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Welcome To The FACE Kids Site

Welcome To The FACE Kids Site

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Public Domain: Duration - CopyrightUser Authors: Ronan Deazley and Bartolomeo Meletti Illustration: Davide Bonazzi A work – like a book, a song or a film – is in the public domain when there is no copyright attached to it. This means that you can re-use that work for free, without the need to ask for permission from anyone: you can just copy it and use it. When copyright in a work comes to an end, the work is said to enter the public domain.

Study: Piracy actually helps small films make money "Harry Potter" and other big-budget blockbusters benefited from the shutdown of Megaupload more than small- and medium-size films. (AP Photo/Warner Bros. Pictures) Stopping Internet piracy may benefit filmmakers -- but only some filmmakers, and only some of the time. That’s one of the implications, at least, of a newly updated study by economists at the Munich School of Management and Copenhagen Business School. Home You can do BIG things with Big6 Skills! Big6 is a six-stage model to help anyone solve problems or make decisions by using information. Some call it information literacy, information communication, or ICT skills, or a process, but we call it the Big6. Using the Big6 information literacy process, you will identify information research goals, seek, use, and assemble relevant, credible information, then to reflect— is the final product effective and was my process efficient. The Big6 information literacy process is completely transferable to any grade level, subject area, or workplace. Big6, state and national instructional standards, and your curriculum all work together hand-in-hand.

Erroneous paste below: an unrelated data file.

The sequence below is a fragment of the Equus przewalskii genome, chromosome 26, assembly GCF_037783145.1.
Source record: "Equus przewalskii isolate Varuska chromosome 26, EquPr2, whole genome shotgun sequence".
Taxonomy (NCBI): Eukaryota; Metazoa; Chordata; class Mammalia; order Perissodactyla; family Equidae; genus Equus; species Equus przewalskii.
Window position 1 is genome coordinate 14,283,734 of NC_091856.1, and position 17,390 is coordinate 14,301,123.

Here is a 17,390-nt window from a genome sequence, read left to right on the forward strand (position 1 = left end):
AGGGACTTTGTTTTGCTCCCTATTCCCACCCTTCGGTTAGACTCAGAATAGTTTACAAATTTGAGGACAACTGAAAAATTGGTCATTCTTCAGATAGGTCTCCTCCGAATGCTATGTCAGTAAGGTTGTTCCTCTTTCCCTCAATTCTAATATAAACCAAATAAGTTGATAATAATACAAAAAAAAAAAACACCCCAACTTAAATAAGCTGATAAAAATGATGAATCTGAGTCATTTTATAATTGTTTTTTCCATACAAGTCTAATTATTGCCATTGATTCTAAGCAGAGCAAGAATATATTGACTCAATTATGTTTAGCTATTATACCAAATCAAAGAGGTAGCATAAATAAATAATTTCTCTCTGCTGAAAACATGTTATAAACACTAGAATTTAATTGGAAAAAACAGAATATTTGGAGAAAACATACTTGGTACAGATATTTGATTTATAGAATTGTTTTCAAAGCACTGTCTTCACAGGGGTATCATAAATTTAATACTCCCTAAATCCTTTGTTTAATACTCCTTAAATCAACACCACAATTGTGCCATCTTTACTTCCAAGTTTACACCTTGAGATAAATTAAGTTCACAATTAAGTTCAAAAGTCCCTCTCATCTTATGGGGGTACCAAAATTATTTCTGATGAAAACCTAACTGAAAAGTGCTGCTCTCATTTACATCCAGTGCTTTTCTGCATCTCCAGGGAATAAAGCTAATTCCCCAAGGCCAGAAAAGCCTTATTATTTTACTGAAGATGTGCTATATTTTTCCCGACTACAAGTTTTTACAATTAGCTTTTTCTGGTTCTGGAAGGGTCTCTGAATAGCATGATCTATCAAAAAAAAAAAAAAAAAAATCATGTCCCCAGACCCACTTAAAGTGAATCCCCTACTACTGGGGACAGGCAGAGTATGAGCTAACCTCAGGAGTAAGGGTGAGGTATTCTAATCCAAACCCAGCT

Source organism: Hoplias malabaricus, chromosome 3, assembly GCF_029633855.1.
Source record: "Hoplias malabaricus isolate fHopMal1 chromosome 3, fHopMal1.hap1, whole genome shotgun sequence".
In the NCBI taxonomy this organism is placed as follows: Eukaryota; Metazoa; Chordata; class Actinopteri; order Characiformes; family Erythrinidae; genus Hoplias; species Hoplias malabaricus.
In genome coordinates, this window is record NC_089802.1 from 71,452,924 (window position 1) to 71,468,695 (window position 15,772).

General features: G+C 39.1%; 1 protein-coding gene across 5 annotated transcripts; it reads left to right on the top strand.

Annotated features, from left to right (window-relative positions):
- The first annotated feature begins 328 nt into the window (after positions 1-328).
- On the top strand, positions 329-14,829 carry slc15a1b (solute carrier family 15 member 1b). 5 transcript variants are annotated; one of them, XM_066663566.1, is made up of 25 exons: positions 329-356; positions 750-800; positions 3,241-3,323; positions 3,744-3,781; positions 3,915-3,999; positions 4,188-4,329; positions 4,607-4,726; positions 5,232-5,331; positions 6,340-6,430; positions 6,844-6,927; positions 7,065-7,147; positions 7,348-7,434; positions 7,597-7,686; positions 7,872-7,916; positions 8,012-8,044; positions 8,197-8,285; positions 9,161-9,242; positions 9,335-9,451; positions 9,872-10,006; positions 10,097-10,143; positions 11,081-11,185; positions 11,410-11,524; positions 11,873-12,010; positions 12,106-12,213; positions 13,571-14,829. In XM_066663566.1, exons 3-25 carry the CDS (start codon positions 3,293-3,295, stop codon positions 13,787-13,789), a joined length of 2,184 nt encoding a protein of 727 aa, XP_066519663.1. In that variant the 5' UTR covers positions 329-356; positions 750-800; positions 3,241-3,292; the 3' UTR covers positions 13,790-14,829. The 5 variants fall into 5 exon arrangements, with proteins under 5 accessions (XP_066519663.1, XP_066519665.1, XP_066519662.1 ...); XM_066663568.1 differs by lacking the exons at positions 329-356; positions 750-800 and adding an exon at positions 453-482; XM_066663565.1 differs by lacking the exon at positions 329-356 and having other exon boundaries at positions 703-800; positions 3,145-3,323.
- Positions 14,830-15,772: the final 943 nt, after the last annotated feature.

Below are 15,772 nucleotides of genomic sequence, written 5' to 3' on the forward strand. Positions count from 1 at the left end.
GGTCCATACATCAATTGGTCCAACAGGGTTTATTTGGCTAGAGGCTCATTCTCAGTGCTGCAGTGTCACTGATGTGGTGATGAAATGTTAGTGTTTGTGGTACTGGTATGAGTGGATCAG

Taking the Mystery Out of Copyright skip navigation Library of Congress Teachers Technology in the Classroom: Schools, the Internet, and Copyright Law Except for the occasional plagiarized passage or unattributed reference in student research papers, most veteran K-12 educators have had little experience dealing with copyright issues in their classrooms. With the advent of the Internet, however, their need to know about copyright law and to understand its implications for such activities as Internet research, downloading programs and documents, creating class Web sites, and installing software on school networks has increased dramatically. Most reference materials on the subject, however, are so buried in legal gobbledygook and cloaked in ambiguity that it takes a copyright expert to interpret it all. Luckily, Education World has found one! Read on as educator and copyright attorney Nancy Willard discusses the kinds of educational activities that risk copyright infringement and provides strategies for minimizing that risk.